What we have said can be illustrated by the product-function opposition, which is a common problem encountered in organization. A basic problem that arises in organization is whether delegation of work should be made in terms of the “product” or the “function.” “The dilemma of product versus function is by no means new; managers have been facing the same basic question for decades.” “Corporations, especially manufacturers, have long wrestled with the problem of how to structure their organizations to enable employees, particularly specialists, to do their jobs with efficiency and productivity. One perplexing issue has been whether to organize around functions or products.” The question is whether specialists “in a given function, should be grouped under a common boss, regardless of the differences in products they are involved in, or should the various functional specialist, working on a single product, be grouped together under the same superior. “

Those who argue in favor of organization by function say that this system enables the best use to be made of up-to-date technical skills as well as making it possible to ensure the most effective division of labor and specialization. Furthermore, when organizing by function, better use is made of labor-saving devices and mass-production.

On the other hand, management by product provides the better basis for integration and co-ordination. The employees are more involved in the total product, and the work they do is more “enriching.” Thus, it is likely to create greater challenge as the work is more personalized, calling forth greater commitment.

A.H. Walker and J.W. Lorsche, quoted above, considered specialization (or “differentiation” as they would call it) and “integration” as two horns of a dilemma. Integration corresponds to what we have referred to as simplicity, and differentiation corresponds to completeness. By differentiating roles, the chances of the field being covered completely is increased; by concentrating upon integration, a manager ensures that the system will remain unified and simple. Differentiation generates conflict, but also challenge. Integration provides teamwork, but can lead to complacency. Lorsche says in another article, “The issues involved are so complex that many managers oscillate between these two choices or try to effect some compromise between them.” This oscillation approximates the solution arrived at by Bruno’s ass who, fixed exactly mid-way between two bales of hay, starved to death. Many managers, partially aware of the dilemma and wanting the best of both worlds, are unwilling to relinquish either horn and unable to accept both, and so end up with neither.

In the drive toward completeness many companies have become increasingly differentiated, which increases the tendency for roles to become isolated. To overcome the problems created by this isolation, meetings are often conducted and an attempt is made to arrive at joint decisions. In the light of our conclusions about territory it will be seen that an insistence upon joint decisions will give results not unlike the results the Soviets got by insisting upon collective farming. The care and concern that arises out of private ownership is lost. But, on the other hand, the “prima donna” complex that exclusive ownership of territory bestows can be a devastating influence within a company, and joint decision making is one way to avoid this complex.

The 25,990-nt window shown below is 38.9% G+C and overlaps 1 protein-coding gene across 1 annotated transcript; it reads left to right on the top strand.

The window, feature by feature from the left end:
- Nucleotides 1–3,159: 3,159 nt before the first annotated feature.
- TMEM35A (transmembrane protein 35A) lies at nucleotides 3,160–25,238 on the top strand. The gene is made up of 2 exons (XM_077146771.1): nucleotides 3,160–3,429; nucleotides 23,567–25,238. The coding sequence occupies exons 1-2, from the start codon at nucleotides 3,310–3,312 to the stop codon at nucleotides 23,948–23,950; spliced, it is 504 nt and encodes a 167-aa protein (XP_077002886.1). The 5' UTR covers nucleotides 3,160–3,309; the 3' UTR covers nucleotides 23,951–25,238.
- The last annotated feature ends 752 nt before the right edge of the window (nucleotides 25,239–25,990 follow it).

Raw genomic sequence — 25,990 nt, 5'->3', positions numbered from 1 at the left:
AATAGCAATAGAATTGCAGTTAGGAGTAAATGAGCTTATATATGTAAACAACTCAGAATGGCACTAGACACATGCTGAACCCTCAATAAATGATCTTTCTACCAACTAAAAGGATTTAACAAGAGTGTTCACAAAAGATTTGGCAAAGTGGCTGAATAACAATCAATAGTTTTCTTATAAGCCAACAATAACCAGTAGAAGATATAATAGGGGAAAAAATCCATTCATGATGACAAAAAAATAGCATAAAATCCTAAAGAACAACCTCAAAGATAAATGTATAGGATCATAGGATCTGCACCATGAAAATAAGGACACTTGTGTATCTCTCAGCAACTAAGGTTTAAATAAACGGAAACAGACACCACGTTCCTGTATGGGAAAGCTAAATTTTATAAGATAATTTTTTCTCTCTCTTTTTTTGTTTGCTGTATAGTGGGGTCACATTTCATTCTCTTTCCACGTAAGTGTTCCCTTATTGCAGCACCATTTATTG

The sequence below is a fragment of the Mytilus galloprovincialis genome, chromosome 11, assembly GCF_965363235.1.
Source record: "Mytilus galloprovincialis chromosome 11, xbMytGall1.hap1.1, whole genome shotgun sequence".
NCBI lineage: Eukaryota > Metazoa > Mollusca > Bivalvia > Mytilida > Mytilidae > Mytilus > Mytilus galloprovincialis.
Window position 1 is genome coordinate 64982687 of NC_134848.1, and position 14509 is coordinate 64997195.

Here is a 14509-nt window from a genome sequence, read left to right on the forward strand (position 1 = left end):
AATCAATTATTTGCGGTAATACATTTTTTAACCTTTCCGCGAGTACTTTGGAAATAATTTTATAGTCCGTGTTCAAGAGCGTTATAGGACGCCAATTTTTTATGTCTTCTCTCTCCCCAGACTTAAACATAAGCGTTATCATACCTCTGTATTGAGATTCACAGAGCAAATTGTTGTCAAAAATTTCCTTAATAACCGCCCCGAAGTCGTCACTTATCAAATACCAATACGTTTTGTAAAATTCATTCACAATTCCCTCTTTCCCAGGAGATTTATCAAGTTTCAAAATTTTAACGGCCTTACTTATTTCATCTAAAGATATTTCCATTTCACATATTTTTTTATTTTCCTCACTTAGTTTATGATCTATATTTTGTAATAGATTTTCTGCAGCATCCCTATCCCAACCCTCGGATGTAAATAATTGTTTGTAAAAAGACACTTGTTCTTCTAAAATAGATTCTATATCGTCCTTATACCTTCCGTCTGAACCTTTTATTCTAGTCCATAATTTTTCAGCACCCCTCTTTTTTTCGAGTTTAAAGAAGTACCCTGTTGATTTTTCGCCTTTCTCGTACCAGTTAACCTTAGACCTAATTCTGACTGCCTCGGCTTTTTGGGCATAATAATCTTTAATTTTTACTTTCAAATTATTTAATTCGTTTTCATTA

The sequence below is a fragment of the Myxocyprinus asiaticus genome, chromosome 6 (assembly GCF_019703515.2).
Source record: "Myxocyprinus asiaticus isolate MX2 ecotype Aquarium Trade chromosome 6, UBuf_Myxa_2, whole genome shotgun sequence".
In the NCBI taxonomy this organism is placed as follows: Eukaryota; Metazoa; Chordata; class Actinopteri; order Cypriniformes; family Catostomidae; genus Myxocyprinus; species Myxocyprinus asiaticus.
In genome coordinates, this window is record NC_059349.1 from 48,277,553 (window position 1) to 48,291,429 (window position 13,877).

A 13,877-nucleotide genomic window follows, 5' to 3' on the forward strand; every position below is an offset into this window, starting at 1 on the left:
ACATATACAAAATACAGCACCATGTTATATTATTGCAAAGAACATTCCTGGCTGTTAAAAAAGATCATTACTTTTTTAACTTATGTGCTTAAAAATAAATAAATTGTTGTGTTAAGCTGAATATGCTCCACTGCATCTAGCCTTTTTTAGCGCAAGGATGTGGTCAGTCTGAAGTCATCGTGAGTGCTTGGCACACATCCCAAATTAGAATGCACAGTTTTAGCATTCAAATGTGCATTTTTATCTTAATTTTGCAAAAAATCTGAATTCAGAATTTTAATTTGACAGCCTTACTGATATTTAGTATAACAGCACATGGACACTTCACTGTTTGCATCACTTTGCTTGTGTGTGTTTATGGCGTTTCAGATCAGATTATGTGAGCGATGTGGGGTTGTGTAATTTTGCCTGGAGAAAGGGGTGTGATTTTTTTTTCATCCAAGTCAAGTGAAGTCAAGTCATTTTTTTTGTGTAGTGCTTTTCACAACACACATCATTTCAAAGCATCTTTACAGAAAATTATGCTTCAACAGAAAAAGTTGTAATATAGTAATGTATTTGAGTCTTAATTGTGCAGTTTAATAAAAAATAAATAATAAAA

The more unified a system, the simpler and more integrated it is, and therefore in terms of the two aspects of the holon, simplicity serves the survival or integrative mode. To be complete an organization must constantly reach out into untried fields, and therefore the completeness mode corresponds to the self-assertive mode. But, as we saw with the clerical role, corners 1 & 2 of the dilemma paradigm represent the integrative mode of the holon viewed along the process dimension. Thus, simplicity and completeness concern the way that roles, tasks, operations, and functions are delegated. They are concerned with the efficiency of the system. Corners 3 & 4, representing the pragmatic and communication aspects, form the assertive mode and concern the output of these roles, the self-transcendent aspect of the holon, and the effectiveness of the system.

The pragmatic criterion-the criterion of “does it work?”–is the one most often invoked by managers when judging an organization. However, it is not enough that a system accomplish work. It must be used by people and therefore has to be communicated to and accepted by them. These two criteria, the pragmatic and communicable, are in opposition. To their dismay, many people have discovered this when, having developed a completely workable way to solve a problem, they find that the higher system refuses to accept the solution because the solution does not conform to its particular way of seeing the world. That a system is workable is sometimes the very reason for its rejection. “Every new and good thing is liable to seem eccentric and perhaps dangerous at first glimpse, perhaps more than what is really eccentric, really irrelevant to life.”

Sometimes a manager must make up his mind whether to aim at getting results or getting acceptance, and many a manager has forced this dilemma upon his subordinates. Often a manager will do what is easily and readily acceptable even though he knows it will produce no worthwhile result. “What does it matter if the grass does not grow as long as it is green.”